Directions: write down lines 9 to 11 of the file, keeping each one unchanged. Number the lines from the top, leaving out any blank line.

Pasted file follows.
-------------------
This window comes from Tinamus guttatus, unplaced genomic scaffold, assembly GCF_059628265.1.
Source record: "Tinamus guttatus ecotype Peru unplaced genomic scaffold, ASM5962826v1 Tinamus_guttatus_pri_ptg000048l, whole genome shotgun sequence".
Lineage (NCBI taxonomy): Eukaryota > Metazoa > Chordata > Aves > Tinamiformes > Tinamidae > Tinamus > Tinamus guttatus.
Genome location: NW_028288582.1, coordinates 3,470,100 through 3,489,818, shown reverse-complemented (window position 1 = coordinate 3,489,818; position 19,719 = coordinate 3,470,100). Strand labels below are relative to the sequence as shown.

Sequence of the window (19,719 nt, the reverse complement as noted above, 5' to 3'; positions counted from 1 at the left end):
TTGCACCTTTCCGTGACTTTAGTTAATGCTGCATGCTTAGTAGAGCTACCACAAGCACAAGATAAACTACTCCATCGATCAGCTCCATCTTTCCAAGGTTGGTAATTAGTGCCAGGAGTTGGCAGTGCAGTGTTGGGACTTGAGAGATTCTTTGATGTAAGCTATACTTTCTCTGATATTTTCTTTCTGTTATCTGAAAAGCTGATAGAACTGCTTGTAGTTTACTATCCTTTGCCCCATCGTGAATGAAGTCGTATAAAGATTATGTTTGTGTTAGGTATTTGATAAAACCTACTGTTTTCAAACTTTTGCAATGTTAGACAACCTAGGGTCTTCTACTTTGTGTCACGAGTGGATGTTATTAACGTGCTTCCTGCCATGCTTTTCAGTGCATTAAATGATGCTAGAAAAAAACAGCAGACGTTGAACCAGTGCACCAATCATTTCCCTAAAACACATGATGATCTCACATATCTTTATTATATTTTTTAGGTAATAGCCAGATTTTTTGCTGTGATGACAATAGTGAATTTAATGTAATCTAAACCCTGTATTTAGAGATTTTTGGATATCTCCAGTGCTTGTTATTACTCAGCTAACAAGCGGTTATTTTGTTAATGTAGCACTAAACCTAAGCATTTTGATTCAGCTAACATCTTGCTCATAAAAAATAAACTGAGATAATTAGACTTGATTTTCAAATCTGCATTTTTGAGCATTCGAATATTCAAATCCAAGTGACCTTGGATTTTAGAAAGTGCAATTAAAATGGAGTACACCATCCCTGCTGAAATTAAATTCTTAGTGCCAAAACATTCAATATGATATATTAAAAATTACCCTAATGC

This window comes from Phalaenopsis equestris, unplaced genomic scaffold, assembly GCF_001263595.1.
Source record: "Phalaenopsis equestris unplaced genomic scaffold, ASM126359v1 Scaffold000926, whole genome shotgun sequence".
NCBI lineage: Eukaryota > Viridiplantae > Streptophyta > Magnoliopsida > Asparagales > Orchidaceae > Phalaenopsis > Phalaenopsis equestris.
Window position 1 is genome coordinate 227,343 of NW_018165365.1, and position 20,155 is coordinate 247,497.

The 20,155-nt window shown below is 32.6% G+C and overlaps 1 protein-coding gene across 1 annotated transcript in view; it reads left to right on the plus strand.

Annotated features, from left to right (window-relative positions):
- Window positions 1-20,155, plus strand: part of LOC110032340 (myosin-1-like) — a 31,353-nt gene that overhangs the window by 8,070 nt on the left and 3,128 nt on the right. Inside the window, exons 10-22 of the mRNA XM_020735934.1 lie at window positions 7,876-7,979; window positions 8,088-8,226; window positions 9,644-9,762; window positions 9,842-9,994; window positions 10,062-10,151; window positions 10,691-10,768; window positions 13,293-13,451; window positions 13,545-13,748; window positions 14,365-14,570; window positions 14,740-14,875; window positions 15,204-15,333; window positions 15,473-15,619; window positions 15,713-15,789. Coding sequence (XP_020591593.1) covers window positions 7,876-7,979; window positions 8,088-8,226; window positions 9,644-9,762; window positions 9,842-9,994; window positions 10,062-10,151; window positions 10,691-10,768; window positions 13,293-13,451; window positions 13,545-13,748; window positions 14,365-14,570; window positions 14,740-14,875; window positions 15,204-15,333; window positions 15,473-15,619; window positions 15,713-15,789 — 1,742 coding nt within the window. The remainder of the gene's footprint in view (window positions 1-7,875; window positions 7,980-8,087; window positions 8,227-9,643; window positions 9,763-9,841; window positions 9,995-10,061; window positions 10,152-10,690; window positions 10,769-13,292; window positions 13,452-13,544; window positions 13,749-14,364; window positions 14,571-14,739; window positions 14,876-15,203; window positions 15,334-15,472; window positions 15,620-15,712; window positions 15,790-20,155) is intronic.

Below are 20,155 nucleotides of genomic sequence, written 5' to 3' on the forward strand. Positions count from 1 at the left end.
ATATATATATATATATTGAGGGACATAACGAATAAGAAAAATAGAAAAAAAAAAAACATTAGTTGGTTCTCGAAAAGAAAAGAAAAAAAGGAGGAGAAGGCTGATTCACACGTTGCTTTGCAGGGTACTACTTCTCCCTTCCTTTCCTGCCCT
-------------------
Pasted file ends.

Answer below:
NCBI lineage: Eukaryota > Viridiplantae > Streptophyta > Magnoliopsida > Asparagales > Orchidaceae > Phalaenopsis > Phalaenopsis equestris.
Window position 1 is genome coordinate 227,343 of NW_018165365.1, and position 20,155 is coordinate 247,497.

The 20,155-nt window shown below is 32.6% G+C and overlaps 1 protein-coding gene across 1 annotated transcript in view; it reads left to right on the plus strand.